Solitary and communal bees

Solitary bees typically do not produce honey nor beeswax. Solitary bees are important pollinators. They gather pollen to feed their brood. Often it is mixed with nectar to form a paste-like consistency, similar to honey bees.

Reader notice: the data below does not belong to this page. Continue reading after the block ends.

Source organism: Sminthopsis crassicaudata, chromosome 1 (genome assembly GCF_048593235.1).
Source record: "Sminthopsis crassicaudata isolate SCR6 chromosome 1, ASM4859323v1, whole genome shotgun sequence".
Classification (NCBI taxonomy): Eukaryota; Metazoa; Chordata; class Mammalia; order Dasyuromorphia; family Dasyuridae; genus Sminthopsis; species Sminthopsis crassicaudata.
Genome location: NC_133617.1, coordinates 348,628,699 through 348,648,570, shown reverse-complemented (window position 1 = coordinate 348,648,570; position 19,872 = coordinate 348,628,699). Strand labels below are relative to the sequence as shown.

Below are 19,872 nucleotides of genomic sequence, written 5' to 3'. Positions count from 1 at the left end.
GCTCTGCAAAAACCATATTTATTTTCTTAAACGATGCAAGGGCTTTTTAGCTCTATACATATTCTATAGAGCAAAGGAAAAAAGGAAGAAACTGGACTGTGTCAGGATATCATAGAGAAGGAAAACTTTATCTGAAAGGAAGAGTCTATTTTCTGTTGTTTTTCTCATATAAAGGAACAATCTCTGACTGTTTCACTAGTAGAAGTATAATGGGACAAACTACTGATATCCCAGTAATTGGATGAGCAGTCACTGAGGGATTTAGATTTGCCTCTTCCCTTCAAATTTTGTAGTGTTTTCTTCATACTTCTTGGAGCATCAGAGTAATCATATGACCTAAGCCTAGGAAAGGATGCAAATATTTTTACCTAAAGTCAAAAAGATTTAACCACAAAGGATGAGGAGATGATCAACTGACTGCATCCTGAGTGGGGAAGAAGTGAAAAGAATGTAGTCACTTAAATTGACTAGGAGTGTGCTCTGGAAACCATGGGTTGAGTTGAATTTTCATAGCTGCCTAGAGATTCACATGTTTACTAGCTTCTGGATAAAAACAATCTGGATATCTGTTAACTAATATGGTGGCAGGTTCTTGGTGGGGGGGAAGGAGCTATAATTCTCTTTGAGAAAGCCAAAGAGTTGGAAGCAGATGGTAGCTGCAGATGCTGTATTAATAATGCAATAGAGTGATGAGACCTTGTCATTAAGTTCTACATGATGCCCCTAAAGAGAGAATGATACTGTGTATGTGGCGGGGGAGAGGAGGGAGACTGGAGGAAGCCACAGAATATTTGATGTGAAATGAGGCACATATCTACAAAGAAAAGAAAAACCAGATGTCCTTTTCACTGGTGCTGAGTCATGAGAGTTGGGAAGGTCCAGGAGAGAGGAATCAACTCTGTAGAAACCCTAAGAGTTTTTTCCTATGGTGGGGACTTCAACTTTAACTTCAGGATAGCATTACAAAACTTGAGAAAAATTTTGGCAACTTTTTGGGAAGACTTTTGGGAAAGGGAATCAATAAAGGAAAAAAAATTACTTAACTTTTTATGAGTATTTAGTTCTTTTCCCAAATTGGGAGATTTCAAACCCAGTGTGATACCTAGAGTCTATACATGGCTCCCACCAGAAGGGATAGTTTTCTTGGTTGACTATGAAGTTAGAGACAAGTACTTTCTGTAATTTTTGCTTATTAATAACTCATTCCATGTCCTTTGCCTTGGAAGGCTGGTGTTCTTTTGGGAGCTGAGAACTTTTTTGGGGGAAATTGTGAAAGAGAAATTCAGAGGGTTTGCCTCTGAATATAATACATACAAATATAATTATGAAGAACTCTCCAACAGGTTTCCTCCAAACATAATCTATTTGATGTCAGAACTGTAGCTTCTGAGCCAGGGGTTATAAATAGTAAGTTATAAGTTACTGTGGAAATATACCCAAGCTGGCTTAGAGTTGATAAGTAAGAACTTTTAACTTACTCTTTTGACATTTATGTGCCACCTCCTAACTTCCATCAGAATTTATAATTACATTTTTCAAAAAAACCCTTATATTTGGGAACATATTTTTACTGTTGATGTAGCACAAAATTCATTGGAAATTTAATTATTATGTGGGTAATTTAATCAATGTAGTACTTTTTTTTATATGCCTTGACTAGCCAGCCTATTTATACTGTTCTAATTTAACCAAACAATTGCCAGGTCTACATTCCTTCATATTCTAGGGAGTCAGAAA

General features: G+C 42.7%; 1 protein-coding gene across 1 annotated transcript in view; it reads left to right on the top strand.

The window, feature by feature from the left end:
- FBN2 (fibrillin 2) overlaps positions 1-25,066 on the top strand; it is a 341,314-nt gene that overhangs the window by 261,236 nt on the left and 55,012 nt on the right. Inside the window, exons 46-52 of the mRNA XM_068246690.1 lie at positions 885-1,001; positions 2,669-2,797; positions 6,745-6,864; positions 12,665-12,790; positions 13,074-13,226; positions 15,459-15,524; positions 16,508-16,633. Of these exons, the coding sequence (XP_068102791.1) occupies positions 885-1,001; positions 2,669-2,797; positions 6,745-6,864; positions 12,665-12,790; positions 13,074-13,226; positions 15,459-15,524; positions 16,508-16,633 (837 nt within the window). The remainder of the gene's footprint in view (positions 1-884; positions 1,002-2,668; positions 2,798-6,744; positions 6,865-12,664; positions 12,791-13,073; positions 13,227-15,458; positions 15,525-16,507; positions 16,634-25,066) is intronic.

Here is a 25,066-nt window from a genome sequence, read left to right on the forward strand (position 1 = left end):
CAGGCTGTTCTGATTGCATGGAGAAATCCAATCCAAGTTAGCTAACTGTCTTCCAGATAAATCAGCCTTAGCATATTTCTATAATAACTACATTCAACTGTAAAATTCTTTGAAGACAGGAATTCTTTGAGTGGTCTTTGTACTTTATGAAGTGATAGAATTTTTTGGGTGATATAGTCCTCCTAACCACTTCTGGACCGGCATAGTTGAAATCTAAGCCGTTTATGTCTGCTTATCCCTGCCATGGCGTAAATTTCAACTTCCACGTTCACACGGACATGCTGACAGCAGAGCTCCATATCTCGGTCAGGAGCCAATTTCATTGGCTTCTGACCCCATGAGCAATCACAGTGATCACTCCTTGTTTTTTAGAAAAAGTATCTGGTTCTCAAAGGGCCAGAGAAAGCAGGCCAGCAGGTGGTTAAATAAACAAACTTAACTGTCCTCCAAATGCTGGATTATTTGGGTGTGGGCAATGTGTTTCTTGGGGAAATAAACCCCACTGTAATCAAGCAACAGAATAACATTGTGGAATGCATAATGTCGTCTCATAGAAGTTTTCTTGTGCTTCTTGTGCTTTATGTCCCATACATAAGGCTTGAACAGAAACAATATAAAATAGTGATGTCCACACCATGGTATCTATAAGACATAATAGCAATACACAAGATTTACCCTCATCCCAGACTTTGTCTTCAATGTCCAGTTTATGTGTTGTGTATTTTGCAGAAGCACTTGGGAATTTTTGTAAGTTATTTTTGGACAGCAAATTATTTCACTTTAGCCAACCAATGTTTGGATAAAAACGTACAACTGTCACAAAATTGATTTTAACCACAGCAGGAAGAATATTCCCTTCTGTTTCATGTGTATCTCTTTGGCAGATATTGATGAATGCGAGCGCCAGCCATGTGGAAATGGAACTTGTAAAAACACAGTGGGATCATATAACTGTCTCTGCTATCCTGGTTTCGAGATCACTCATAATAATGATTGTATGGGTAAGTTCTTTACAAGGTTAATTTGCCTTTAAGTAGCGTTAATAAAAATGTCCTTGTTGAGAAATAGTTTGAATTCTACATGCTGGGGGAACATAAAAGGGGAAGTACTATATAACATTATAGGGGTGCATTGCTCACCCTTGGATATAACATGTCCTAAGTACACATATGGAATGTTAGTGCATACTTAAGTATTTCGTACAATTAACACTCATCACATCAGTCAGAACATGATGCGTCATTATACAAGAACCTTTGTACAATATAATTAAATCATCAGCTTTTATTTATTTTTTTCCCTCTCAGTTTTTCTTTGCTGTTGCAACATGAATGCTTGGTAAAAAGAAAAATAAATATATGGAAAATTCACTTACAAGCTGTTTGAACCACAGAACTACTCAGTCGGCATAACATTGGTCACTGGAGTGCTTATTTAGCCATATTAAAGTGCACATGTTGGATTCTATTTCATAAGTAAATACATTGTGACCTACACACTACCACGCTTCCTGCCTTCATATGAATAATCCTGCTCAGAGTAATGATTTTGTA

The most common solitary bees are the Bumble Bee and the Carpenter Bee. However, many more exist. Leafcutter bee, Orchard Mason Bee, Horned –face Bee, sweat bees, mason bees,polyester bees, squash bees, dwarf carpenter bees, leafcutter bees, alkali bees and digger bees.Most solitary bees nest in the ground in a variety of soil textures and conditions while others create nests in hollow reeds or twigs, holes in wood. The female typically creates a compartment (a "cell") with an egg and some provisions for the resulting larva, then seals it off. A nest may consist of numerous cells. When the nest is in wood, usually the last (those closer to the entrance) contain eggs that will become males. The adult does not provide care for the brood once the egg is laid, and usually dies after making one or more nests. The males typically emerge first and are ready for mating when the females emerge. Solitary bees are either stingless or very unlikely to sting (only in self-defense, if ever).

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